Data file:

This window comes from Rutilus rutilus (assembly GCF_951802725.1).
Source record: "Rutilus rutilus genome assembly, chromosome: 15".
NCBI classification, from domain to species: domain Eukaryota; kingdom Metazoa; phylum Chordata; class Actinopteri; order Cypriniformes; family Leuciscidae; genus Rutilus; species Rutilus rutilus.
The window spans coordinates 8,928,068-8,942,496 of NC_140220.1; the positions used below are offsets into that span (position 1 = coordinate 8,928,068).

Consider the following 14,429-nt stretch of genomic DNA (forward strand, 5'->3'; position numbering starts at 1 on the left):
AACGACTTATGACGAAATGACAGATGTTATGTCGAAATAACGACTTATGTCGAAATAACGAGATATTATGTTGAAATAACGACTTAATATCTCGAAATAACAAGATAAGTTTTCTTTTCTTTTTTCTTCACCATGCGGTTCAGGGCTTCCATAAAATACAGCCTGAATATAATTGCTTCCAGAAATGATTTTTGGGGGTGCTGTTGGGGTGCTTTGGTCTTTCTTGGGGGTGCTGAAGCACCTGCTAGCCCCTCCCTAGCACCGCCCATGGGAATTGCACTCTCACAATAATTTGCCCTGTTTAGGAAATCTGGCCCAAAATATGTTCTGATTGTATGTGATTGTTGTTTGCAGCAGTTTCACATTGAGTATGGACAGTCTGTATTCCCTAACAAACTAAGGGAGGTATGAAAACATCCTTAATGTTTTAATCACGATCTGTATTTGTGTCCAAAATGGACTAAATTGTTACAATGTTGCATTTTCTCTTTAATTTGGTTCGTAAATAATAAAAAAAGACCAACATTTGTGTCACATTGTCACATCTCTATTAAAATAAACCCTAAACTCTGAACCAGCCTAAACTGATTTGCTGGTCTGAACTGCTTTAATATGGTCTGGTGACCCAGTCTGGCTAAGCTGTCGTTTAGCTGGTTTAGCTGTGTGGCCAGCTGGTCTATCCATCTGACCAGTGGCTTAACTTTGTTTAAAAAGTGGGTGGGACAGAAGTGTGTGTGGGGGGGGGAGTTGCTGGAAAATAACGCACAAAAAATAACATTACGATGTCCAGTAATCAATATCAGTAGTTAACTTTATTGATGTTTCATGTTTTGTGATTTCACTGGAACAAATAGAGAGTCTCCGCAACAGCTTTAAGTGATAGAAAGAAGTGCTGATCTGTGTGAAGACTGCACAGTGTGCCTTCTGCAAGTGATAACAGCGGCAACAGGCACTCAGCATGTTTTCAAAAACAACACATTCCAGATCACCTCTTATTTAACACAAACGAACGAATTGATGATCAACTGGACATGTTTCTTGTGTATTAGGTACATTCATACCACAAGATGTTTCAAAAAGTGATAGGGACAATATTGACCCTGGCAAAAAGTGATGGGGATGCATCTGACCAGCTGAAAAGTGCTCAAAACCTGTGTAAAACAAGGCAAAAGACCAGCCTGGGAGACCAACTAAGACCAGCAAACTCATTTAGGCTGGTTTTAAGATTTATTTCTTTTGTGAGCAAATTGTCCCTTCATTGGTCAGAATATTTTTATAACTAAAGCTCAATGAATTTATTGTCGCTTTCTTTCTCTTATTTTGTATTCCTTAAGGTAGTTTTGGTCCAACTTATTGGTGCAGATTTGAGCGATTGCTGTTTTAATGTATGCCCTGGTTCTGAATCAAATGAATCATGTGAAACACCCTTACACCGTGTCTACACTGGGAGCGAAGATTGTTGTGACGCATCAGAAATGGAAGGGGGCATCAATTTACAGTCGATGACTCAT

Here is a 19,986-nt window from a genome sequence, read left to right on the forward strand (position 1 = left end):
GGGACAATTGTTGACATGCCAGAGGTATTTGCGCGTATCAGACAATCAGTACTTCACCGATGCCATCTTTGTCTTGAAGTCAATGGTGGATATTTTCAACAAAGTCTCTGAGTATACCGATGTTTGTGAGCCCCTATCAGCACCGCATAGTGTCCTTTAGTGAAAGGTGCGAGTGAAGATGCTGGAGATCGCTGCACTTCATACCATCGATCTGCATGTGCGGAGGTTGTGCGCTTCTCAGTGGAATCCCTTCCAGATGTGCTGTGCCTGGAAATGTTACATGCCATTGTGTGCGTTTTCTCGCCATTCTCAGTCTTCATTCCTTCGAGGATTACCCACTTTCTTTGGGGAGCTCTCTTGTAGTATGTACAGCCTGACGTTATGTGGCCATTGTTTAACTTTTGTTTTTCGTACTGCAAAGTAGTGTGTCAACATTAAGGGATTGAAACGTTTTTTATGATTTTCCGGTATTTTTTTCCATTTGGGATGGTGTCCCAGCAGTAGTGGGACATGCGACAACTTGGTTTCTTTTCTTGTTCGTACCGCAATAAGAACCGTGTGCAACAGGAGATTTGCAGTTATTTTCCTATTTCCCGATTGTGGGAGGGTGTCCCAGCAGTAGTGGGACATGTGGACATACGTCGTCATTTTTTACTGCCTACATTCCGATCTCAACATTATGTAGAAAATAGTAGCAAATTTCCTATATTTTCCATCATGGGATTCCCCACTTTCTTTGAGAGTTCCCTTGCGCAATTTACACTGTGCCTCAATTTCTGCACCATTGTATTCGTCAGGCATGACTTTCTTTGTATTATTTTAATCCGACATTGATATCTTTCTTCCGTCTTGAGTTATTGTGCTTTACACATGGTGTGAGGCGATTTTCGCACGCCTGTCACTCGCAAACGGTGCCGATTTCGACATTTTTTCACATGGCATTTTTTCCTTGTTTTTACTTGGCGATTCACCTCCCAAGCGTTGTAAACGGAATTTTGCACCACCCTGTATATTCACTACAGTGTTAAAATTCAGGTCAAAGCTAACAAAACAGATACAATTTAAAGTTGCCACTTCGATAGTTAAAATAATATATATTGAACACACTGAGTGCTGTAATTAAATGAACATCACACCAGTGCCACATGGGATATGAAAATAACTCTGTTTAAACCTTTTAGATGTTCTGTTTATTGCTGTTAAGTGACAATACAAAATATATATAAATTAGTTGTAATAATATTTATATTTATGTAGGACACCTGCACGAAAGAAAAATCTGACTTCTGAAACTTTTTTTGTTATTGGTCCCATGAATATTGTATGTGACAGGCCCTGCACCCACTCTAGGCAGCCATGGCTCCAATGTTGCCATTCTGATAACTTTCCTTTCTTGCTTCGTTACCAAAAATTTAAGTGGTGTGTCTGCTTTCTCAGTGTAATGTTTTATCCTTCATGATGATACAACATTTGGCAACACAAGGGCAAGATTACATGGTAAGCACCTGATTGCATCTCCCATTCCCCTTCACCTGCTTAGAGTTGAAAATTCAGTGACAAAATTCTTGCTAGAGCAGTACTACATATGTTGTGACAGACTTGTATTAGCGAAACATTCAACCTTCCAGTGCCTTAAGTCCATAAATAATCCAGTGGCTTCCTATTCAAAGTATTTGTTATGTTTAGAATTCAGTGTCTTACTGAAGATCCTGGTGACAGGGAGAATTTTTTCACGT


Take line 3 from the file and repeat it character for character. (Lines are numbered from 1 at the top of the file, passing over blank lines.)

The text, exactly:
NCBI classification, from domain to species: domain Eukaryota; kingdom Metazoa; phylum Chordata; class Actinopteri; order Cypriniformes; family Leuciscidae; genus Rutilus; species Rutilus rutilus.